After I heard that the Working Group was concluding its work, just yesterday, the first image that flew in my head was that of Oliver Cromwell marching into Parliament on April 20, 1653 and dissolving the powerless remnant (Rump) that was all that remained of the Long Parliament for which he had waged a revolution, and afterwards overtaken, with the famously paraphrased speech: You have sat too long here for any good you have been doing … Depart, I say; and let us have done with you. In the name of God, go! (It was likely a far more colorful dismissal ). An ineffectual body, but yet the only semblance of “representative” government, disbanded just like that. I’m sure I’m the only person in the world who could make such a connection: it must be the April dates—and my preparations for my summer graduate course on early modern English history. Or it might be my desire to find refuge in the past when the present is so bleak.
Four very different Cromwells dissolving the Rump Parliament on April 20, 1653: British Museum, 1790; Benjamin West, 1782, Montclair Museum of Art; and Cassell’s Illustrated History of England.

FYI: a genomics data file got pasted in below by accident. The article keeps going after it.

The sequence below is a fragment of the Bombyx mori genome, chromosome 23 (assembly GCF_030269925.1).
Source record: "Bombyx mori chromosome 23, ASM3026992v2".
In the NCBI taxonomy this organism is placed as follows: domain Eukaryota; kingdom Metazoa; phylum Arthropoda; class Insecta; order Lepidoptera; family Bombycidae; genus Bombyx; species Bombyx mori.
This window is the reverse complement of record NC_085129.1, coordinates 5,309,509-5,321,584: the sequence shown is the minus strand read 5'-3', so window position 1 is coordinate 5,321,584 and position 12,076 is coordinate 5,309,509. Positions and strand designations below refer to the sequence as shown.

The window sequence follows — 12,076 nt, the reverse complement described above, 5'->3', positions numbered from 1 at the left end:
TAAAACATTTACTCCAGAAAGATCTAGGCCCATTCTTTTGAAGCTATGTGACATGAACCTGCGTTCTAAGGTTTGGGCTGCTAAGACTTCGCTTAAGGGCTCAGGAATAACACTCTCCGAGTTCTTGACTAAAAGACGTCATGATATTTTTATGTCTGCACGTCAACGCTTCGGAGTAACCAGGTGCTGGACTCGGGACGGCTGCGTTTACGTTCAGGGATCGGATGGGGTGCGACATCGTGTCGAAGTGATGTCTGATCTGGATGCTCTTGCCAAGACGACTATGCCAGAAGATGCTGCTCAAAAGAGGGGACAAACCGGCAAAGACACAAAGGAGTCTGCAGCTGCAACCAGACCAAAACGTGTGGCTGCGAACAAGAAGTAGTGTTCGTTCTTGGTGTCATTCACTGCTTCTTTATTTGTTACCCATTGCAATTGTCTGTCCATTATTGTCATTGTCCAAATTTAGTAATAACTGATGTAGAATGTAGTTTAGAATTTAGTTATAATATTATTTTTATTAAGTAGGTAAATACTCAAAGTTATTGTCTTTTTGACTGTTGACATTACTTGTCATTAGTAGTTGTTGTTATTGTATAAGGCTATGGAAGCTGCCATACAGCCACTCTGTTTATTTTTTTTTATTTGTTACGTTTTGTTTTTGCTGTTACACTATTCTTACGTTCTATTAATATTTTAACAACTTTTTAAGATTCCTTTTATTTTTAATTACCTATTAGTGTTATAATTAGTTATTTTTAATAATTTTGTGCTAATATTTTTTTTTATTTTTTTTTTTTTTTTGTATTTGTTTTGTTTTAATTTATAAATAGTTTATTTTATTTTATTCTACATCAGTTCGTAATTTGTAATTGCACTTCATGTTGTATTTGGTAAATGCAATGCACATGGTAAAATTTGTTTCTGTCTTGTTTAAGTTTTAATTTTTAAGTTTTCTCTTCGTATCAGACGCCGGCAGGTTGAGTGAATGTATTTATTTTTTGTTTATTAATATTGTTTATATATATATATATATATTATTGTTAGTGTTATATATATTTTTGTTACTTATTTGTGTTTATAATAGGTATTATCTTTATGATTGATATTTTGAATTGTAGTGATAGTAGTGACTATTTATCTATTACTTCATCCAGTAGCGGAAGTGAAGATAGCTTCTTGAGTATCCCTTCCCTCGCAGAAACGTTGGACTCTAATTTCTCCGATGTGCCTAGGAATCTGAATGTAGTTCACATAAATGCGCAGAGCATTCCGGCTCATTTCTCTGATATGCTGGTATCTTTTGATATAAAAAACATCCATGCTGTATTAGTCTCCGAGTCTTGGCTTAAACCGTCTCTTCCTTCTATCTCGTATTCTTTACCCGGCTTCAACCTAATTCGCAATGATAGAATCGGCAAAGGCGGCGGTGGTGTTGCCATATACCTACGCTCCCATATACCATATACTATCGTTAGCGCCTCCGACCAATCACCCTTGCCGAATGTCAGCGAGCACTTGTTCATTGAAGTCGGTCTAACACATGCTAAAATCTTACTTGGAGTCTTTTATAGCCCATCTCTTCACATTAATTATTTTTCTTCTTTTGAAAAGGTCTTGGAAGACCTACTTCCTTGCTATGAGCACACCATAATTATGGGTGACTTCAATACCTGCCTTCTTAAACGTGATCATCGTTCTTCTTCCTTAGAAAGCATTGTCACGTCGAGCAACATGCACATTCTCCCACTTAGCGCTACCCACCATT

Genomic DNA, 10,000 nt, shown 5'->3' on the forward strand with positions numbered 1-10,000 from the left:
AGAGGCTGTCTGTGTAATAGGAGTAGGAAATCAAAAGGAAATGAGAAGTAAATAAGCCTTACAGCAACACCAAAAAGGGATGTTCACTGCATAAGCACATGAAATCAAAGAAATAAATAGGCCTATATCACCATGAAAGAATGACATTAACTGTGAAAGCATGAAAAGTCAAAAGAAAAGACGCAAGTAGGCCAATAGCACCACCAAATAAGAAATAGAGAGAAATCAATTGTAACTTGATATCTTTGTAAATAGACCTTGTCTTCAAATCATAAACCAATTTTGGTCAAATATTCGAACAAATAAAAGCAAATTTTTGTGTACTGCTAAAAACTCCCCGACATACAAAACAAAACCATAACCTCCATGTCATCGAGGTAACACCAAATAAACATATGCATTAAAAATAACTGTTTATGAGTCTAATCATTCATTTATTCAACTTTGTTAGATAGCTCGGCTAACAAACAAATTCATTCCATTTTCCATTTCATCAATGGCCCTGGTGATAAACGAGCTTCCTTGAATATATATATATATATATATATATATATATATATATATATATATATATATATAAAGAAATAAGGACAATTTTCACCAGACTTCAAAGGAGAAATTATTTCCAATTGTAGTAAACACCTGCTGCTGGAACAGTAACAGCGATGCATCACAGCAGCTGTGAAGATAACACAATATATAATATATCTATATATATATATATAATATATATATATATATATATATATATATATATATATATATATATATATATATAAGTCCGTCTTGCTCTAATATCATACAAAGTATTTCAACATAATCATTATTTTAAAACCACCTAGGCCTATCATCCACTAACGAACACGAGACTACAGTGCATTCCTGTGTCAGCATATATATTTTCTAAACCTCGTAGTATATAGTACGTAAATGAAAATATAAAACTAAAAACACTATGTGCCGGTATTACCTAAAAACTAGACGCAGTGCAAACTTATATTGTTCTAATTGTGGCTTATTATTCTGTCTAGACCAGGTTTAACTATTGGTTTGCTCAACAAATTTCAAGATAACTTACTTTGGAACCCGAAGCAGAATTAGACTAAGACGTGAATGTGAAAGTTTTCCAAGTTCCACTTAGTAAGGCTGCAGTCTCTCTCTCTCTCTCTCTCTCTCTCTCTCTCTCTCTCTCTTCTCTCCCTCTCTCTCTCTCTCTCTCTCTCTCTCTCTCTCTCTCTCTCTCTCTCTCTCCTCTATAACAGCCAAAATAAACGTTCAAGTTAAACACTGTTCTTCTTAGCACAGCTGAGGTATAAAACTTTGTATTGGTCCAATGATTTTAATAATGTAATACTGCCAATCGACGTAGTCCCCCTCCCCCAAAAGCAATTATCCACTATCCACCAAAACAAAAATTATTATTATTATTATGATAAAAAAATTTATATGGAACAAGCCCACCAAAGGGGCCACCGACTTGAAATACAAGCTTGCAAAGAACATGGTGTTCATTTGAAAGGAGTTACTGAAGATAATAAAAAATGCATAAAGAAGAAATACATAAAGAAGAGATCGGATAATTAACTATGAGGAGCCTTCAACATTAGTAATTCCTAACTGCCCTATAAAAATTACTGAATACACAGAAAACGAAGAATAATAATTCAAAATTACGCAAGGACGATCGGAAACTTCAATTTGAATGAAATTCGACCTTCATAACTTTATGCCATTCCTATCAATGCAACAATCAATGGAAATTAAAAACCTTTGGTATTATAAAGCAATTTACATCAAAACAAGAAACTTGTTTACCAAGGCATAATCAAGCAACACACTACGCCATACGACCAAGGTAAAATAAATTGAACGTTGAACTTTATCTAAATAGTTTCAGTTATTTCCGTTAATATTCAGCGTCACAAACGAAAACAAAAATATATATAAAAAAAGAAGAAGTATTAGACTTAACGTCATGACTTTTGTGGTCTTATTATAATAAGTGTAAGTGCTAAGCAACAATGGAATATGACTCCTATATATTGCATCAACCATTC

So the leadership of the Peabody Essex Museum remains resolute in their decades-long campaign to bury Salem’s history, successfully (so far) employing strategies of restricted access, the redeployment of resources, and a confusing (and likely very, very costly) renovation, aided very ably by the accommodations of our elected officials. There may be some external pressures from this point on, but I am so very sorry that those in positions of power and influence in historic Salem have chosen not to safeguard, much less fight for, its history.